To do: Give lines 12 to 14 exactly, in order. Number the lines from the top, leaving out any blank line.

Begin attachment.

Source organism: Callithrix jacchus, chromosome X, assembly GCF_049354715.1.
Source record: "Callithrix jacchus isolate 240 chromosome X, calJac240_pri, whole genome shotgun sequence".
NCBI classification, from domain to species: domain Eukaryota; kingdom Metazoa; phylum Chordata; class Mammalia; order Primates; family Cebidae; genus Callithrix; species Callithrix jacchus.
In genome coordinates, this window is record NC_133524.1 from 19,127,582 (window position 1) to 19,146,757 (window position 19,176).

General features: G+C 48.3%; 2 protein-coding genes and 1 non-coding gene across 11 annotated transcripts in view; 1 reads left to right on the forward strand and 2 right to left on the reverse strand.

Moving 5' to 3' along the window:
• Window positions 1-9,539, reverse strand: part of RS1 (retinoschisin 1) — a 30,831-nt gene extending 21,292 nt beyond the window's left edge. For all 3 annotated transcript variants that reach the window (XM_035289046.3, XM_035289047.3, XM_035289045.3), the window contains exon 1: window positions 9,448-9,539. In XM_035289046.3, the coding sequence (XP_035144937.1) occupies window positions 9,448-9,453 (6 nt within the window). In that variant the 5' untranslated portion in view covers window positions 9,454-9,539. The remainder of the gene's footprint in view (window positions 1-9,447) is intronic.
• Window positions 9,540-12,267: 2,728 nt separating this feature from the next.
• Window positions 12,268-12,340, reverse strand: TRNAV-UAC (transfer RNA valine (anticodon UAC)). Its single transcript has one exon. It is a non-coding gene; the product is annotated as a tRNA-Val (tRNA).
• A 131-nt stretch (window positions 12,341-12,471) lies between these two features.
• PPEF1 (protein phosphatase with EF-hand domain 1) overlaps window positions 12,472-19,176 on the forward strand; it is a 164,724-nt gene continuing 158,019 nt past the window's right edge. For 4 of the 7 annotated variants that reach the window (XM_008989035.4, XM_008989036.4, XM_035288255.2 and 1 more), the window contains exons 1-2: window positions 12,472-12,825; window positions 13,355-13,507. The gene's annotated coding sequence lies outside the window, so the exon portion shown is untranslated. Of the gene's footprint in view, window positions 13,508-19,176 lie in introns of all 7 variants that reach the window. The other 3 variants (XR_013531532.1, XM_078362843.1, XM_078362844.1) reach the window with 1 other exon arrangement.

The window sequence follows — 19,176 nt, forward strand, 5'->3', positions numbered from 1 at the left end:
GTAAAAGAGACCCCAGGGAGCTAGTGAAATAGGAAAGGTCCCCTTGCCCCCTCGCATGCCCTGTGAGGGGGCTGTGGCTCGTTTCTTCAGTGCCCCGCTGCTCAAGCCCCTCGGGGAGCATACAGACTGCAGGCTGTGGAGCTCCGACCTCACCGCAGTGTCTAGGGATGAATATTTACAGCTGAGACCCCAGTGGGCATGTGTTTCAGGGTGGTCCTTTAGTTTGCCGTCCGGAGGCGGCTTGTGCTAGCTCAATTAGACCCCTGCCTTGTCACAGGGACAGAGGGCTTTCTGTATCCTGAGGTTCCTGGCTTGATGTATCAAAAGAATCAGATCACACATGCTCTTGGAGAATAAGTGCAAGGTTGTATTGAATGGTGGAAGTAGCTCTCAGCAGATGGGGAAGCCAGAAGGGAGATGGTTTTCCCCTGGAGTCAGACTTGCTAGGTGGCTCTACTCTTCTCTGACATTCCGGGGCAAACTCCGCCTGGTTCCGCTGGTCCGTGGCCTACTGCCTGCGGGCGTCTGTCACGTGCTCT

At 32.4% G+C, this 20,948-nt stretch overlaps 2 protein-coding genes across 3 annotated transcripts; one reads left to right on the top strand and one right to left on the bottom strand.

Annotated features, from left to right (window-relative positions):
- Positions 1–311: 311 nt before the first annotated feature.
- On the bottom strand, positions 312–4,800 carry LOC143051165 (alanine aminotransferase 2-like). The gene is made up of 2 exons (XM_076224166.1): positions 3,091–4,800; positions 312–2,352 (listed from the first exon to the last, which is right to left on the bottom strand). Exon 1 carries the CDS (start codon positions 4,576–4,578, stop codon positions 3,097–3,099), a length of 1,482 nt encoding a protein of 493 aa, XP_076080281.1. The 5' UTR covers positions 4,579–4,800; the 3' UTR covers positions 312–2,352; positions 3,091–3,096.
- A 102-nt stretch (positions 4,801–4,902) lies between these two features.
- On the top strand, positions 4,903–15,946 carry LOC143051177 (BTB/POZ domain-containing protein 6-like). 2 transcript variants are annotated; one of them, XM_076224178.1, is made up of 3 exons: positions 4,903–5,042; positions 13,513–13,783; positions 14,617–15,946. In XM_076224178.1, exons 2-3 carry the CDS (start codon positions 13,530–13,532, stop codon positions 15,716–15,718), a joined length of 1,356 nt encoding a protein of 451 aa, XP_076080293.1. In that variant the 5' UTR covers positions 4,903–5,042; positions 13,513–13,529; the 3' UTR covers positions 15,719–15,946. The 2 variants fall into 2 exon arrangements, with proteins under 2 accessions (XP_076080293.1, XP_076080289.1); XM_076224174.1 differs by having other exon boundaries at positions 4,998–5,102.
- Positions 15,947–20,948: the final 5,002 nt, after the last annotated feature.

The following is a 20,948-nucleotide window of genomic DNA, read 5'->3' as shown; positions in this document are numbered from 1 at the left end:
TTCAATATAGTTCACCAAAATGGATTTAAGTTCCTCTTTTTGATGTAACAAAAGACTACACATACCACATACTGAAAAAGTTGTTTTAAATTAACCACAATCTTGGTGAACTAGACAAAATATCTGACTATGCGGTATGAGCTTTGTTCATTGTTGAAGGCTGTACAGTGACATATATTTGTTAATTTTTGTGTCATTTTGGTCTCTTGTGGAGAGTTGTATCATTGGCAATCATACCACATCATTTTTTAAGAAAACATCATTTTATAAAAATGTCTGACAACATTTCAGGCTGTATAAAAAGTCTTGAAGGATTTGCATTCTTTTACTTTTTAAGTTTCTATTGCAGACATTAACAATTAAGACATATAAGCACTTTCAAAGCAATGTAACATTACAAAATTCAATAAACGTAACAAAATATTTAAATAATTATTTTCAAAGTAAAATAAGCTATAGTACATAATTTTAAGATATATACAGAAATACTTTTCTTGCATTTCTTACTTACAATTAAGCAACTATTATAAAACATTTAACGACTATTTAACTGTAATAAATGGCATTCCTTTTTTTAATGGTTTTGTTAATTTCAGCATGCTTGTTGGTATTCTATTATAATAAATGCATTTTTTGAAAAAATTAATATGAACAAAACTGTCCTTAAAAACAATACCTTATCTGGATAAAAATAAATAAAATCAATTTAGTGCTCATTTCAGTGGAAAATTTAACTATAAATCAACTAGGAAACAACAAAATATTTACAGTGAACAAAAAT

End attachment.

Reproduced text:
The window sequence follows — 19,176 nt, forward strand, 5'->3', positions numbered from 1 at the left end:
GTAAAAGAGACCCCAGGGAGCTAGTGAAATAGGAAAGGTCCCCTTGCCCCCTCGCATGCCCTGTGAGGGGGCTGTGGCTCGTTTCTTCAGTGCCCCGCTGCTCAAGCCCCTCGGGGAGCATACAGACTGCAGGCTGTGGAGCTCCGACCTCACCGCAGTGTCTAGGGATGAATATTTACAGCTGAGACCCCAGTGGGCATGTGTTTCAGGGTGGTCCTTTAGTTTGCCGTCCGGAGGCGGCTTGTGCTAGCTCAATTAGACCCCTGCCTTGTCACAGGGACAGAGGGCTTTCTGTATCCTGAGGTTCCTGGCTTGATGTATCAAAAGAATCAGATCACACATGCTCTTGGAGAATAAGTGCAAGGTTGTATTGAATGGTGGAAGTAGCTCTCAGCAGATGGGGAAGCCAGAAGGGAGATGGTTTTCCCCTGGAGTCAGACTTGCTAGGTGGCTCTACTCTTCTCTGACATTCCGGGGCAAACTCCGCCTGGTTCCGCTGGTCCGTGGCCTACTGCCTGCGGGCGTCTGTCACGTGCTCT

At 32.4% G+C, this 20,948-nt stretch overlaps 2 protein-coding genes across 3 annotated transcripts; one reads left to right on the top strand and one right to left on the bottom strand.